Michigan ranked as the 18th best state to start a business in the U.S., according to consumer finance website Wallethub, which on Monday released its "2019's Best & Worst States to Start a Business."
"Michigan's five-year business survival rate is just over 50 percent, placing the state among the top 20," WalletHub analyst Jill Gonzalez told The Center Square. "The business environment is very competitive across the country, and it's difficult for startups to grow and develop. Authorities in Michigan could lower corporate taxes, and introduce incentives for those who are looking to start a business in the state to increase business friendliness."
Wallethub focused on 26 metrics regarding business environment (where Michigan ranked 31st), access to resources (23rd), and business costs (6th) to find the best and worst states to start a business.
"There are many factors contributing to a healthy and strong business environment," Gonzalez said. "Michigan could climb this ranking if it had more growth in the number of small businesses, more startups per capita, and higher employment specialization. Another area where the state is lacking is growth in its working age population."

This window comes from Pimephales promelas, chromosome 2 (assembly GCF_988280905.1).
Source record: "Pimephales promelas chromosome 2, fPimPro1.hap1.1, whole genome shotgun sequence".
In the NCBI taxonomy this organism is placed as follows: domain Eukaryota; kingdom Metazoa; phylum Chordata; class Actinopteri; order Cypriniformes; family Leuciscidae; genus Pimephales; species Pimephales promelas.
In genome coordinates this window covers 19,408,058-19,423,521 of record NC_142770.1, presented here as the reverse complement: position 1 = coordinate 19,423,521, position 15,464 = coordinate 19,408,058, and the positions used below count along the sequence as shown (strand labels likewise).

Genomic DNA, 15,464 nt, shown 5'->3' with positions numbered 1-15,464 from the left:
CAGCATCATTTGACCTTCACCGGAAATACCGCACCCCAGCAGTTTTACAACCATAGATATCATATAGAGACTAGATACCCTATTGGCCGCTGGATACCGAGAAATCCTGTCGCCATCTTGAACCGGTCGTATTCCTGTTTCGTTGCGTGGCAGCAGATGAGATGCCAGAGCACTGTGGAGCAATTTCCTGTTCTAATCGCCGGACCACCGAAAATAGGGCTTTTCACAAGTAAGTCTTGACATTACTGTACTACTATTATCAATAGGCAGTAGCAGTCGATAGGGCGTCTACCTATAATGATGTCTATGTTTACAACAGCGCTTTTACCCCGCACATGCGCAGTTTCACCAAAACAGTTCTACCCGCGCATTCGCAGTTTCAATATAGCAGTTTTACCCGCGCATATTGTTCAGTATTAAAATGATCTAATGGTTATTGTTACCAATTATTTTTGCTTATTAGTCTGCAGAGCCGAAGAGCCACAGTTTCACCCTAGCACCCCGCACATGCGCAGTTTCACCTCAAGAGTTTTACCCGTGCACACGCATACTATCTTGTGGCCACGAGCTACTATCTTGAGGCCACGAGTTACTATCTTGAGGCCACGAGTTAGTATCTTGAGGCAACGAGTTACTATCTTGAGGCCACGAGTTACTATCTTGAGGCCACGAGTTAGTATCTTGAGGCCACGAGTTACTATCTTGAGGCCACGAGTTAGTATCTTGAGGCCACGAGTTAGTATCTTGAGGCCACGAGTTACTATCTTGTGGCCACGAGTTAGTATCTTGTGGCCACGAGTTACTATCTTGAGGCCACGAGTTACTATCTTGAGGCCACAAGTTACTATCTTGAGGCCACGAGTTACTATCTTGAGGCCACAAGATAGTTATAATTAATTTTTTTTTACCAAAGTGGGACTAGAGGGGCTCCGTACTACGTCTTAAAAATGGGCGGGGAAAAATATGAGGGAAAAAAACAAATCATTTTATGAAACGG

U.S. Bureau of Labor Statistics data states about a fifth of all startups typically don't survive past year one of operation, and nearly half never make it to their fifth anniversary.
Gonzalez said Michigan beat out it's neighbors, but that there's still room for improvement.
"Overall, Michigan tops its neighbors. However, there are categories where the neighboring states fare better," she said. "These include the average length of work week, the five year business survival rate, industry variety and cluster strength, financing accessibility, working age population growth, and office space affordability."
Michigan tied with West Virginia in the highest total spending incentives as a percentage of Gross Domestic Product.
The Wolverine State tied 44th with Vermont for the shortest average workweek.
Wallethub ranked Texas first, followed by Utah in second and Georgia in third. North Dakota and Oklahoma round out the top 5.
Rhode Island finished last in 50th.